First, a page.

Travel

Is it safe to travel to [insert random country]?

“Is it safe to travel to country X?” Every time I see this question, I can’t help but cringe a little. I know that it’s likely coming from a place of good intentions, but it still forces me to involuntarily wince each time someone asks it.

Whose definition of “safe” are we using? I mean, what place IS safe?

Because if we look at the United States of America in comparison to other countries, we learn that a lot of places are “safer”. According to SafeAround, the USA’s safety index is 68.8. An index of 100 means the country is perfectly safe while 0 means it is extremely dangerous.

In the 2019 Global Peace Ranking, the United States is listed in 128th place. The USA ranks lower than countries like Niger, Nicaragua, the Republic of the Congo, Kenya, Brazil, and El Salvador. 

https://www.worldatlas.com/articles/safest-countries-in-the-world.html

So, is it really concern about “safety”?  Or is it just a different way of expressing fear?

My money says that this is ALL about fear:

  • fear of the unknown
  • fear of leaving your comfort zone
  • fear of something new or different

I know what you’re thinking. What about the Democratic Republic where all of those people were dying from tainted alcohol? What about the drug cartels in Mexico? Shouldn’t I be afraid of THAT?!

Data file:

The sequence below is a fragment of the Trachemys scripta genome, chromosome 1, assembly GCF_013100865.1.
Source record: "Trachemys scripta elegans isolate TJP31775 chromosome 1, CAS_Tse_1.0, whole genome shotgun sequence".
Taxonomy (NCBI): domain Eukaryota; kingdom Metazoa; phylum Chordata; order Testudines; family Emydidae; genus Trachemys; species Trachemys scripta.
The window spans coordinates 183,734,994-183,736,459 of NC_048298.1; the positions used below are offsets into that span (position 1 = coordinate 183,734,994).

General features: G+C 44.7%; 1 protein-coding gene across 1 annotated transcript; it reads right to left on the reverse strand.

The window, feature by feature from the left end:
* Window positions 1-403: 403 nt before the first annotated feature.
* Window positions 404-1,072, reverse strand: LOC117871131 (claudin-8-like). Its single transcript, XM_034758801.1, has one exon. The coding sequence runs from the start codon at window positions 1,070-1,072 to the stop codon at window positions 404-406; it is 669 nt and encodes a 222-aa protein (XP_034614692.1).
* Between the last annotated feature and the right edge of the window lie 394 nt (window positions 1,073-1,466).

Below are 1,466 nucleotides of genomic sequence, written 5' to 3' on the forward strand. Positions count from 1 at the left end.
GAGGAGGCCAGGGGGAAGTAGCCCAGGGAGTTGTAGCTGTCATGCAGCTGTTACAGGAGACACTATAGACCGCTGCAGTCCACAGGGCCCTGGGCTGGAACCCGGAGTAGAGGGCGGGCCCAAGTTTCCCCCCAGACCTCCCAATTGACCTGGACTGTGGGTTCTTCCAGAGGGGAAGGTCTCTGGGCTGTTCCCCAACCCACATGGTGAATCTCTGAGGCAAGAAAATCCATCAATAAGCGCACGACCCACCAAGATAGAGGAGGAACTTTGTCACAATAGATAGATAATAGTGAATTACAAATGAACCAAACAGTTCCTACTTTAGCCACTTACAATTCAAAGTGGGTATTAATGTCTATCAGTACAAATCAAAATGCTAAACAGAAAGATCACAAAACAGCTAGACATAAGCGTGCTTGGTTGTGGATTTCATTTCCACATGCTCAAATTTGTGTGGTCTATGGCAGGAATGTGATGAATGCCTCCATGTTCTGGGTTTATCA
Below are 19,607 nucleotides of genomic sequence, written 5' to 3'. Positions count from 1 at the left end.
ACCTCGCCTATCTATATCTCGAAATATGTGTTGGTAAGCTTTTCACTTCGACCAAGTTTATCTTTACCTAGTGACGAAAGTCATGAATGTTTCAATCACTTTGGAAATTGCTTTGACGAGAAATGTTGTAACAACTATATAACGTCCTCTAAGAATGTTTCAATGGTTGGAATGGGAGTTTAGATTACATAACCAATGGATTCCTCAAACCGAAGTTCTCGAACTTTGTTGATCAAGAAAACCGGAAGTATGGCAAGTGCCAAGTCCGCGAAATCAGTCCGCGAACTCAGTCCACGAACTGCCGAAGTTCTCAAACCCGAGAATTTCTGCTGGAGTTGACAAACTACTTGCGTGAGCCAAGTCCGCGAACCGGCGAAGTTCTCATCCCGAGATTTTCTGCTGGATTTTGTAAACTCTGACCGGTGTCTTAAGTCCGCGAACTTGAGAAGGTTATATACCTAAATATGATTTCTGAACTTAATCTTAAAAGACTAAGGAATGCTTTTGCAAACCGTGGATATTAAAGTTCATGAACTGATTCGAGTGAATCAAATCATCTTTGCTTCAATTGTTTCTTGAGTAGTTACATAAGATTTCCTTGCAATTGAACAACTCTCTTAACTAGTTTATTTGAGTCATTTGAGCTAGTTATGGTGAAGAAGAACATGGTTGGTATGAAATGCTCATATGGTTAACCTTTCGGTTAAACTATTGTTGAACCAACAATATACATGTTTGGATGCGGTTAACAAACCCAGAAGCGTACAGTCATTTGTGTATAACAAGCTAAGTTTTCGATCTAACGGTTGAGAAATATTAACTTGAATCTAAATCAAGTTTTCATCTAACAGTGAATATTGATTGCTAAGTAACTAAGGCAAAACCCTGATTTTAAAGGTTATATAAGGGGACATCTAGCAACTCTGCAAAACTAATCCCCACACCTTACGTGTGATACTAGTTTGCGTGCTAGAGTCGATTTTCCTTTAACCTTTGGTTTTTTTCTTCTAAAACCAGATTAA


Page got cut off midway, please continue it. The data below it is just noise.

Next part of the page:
Are you safe in Mexico
Source: Unknown

It seems unfair to write-off an entire country based on what could be isolated incidents. Every country has problems but we have to be careful not to focus solely on them.

Mexico travel meme
Source: Unknown

It breaks my heart when people respond to things like the tainted alcohol scandal by canceling their plans or making comments like “that’s why I don’t travel outside of the US”.

I think responding with fear is a mistake. When confronted by these types of situations, the best thing to do is research. That way you can make an informed decision instead of one based on stereotypes and internet memes (not that there’s anything wrong with memes, just don’t base important decisions on them).

Start with the State Department’s travel warnings. Then register with the Smart Traveler Enrollment Program (STEP) so you can stay updated on any security changes.

Other things you should do to stay safe include not drawing attention to yourself by wearing symbols of wealth and staying aware of your surroundings. Remember to use the same basic street safety rules you use at home.

I’d love to hear what you think about this topic. Do safety concerns impact your travel planning? Share your thoughts and experiences in the comment section below.

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